This year, for the 24th time, one of the most spectacular traditional events of Hortobágy, the National Goulash Competition, and Shepherd Meeting, will be held on September 19th. The aim of the event is to present the long-held traditions that remain in this unique environment. Traditions of the Shepherd, herdsmanship, and the famous grey cattle among other species that they manage, as well as he preparation of Hungary’s national dish.
Competitions are held with the participants coming from far and wide, right across Hungary, individuals representing the youth of their settlements compete with each other to prove their craftsmanship and skill. The main competitions – which are related to the daily work of the shepherds – are water fetching, – pulling from a boom well, animal counting, during which the number of animals crossing the bridge must be estimated as accurately as possible, catching, and are judged on their clothing as well.
The shepherds of Hortobágy are a defining part of the traditional layer of society, which in the ethnographic literature it calls the “shepherd order”. The shepherds were the forebearers and were the lifeblood of a characteristic culture far older than what is defined as “the peasants”, which existed until the middle of the century.
In the Middle Ages, Debrecen was a market town of private landlords, with many privileges, e.g. it also had the right to fish in the Máta pasture and the Hortobágy. Then, when the city was granted the free royal city privilege in 1619, it also acquired the pastures in the Hortobágy area. From then on, the town and its host society settled for the use of the pastures. The Hortobágy steppe grazing order and its special pastoral society are formed by the 16th century.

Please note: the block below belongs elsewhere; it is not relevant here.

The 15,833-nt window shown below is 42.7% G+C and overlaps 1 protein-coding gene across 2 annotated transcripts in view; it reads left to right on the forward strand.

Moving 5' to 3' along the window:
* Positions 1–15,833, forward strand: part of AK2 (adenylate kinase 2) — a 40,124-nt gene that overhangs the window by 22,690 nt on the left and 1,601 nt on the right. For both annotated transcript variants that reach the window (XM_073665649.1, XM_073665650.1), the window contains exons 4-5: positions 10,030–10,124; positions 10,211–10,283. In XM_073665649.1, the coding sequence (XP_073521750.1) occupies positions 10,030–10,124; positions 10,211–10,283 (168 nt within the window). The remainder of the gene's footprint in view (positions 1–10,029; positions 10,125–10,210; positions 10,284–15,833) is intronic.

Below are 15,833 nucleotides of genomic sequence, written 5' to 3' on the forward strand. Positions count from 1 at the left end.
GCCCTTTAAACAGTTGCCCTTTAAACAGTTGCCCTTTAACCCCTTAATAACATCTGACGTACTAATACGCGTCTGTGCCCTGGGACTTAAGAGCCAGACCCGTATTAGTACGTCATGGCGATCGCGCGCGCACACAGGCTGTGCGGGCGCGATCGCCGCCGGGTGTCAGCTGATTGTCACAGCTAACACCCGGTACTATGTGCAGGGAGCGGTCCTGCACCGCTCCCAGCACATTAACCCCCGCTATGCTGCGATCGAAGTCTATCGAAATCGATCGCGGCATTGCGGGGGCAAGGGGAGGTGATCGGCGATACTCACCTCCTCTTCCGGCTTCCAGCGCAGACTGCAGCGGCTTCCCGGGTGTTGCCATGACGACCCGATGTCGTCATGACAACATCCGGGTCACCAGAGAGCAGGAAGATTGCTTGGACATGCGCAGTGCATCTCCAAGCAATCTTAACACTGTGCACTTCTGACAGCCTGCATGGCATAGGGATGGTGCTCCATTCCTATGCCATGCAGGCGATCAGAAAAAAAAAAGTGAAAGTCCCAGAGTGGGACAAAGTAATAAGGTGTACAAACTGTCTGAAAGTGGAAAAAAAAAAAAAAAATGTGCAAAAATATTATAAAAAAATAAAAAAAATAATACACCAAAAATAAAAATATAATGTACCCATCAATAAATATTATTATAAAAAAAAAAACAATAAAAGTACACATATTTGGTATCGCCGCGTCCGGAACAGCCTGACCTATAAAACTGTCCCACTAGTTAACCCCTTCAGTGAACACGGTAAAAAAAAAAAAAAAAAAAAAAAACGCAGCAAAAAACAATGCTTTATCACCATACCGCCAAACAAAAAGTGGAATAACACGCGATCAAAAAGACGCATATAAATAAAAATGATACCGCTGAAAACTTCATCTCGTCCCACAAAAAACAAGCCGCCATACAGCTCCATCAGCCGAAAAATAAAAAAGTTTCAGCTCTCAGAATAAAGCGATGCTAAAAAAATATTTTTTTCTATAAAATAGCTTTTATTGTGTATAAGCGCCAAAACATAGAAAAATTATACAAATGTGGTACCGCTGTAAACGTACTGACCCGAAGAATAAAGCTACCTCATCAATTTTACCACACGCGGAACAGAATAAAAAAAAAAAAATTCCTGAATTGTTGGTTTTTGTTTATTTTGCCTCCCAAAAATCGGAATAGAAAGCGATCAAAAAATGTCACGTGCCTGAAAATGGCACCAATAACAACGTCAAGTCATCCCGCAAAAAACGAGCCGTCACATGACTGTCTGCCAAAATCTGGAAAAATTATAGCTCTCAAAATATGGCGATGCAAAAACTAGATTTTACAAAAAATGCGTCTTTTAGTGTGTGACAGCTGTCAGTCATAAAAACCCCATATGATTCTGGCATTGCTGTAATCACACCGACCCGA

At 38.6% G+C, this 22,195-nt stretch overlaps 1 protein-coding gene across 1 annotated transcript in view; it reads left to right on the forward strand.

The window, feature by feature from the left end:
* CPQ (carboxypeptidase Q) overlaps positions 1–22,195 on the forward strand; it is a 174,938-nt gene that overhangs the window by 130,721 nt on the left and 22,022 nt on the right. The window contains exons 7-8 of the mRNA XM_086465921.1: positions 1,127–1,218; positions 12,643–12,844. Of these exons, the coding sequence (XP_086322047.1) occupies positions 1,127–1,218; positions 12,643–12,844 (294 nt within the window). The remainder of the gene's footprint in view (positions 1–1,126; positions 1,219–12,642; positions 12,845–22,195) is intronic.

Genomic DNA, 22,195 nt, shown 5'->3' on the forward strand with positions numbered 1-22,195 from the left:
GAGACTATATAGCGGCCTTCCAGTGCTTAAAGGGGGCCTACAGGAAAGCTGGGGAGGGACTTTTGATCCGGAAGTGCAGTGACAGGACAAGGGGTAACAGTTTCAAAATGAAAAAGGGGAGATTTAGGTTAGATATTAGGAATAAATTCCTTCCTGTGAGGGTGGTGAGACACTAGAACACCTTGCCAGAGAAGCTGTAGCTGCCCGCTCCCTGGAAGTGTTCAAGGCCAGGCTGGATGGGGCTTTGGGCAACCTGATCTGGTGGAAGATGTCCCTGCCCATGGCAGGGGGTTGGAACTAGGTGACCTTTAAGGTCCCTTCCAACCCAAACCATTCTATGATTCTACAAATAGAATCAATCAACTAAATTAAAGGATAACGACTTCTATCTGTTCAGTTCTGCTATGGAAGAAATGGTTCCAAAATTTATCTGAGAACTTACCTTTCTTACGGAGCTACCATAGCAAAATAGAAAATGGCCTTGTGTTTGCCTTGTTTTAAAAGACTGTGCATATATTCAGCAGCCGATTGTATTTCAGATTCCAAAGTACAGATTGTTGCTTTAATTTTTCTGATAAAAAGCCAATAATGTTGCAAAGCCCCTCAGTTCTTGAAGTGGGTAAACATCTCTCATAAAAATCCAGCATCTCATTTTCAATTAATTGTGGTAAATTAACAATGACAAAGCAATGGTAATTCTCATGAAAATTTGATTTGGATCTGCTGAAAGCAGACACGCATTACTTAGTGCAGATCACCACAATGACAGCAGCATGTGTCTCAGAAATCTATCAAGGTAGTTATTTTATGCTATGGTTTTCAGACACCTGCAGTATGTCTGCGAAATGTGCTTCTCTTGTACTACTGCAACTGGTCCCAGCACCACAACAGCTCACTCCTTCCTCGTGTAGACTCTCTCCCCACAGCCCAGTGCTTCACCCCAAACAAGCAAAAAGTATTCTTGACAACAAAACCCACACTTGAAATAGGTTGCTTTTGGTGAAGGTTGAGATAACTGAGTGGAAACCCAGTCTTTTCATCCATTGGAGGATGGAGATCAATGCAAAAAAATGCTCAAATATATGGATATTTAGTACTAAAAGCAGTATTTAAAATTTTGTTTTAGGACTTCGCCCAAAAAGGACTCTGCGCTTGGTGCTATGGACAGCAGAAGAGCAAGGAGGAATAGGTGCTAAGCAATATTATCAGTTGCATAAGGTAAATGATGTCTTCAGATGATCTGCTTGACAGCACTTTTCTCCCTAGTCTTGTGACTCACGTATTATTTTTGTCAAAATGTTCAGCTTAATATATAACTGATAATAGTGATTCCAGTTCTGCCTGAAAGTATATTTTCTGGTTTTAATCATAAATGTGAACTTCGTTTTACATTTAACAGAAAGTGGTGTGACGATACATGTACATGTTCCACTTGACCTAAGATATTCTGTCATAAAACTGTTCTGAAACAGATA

There was a hierarchical order in the society of shepherds. The accountant (in the case of sheep, the bacsu), who is responsible for the stock of goods entrusted to him with his property, is the most prestigious, his commanders he commands, his word decides. This is followed by the account or old boy. The boyars are young, unmarried people of nobility, still facing military service. The young boys remained on the homestead until they became of age. This ranking was also expressed in wages.
The rank of the shepherds was also determined by where he served. The pastor of Hortobágy was considered the most prestigious because “the real pastor serves the city of Debrecen”. The others in the rankings only follow, with the village herd and barn at the lowest level.
In the society of shepherds, in terms of authority and rank, it even mattered which kind of cattle he kept. Most were kept guardians of valuable large animals (horses, cattle). There is little shade difference between a foal and a cow. The foal is highlighted by its neck and pride, the fact that the horse is a high-value animal, agile but easily injured, and its herding requires a tried-and-tested man. With such endowments, the foal – understandably – had a nimbus in the wilderness. But those caring for cattle were not considered inferior because they also rode a horse, and the cattle were also valuable animals. In Hortobágy, “goulash animals” were in great demand. Sometimes the herders of “goulash animals” also guarded horses along with the cattle.
János Háry of the shepherds was a great narrator. He said that in addition to sheep (if not milked), you have time to make art. They excel in the art of the shepherd. They are the ones from whom several shepherds were able to make a decent fortune. Keeping a pig on pasture in winter and summer was put to the test. “A shepherd doomed to solitude who had neither the opportunity to socialize nor to cipher”.
Further curiosities about the shepherds of Hortobágy: https://www.hnp.hu/hu/szervezet-egyseg/turizmus/oldal/a-pusztai-legelteto-allattartas
Photos: Hortobágyi Nonprofit Kft., István Derencsényi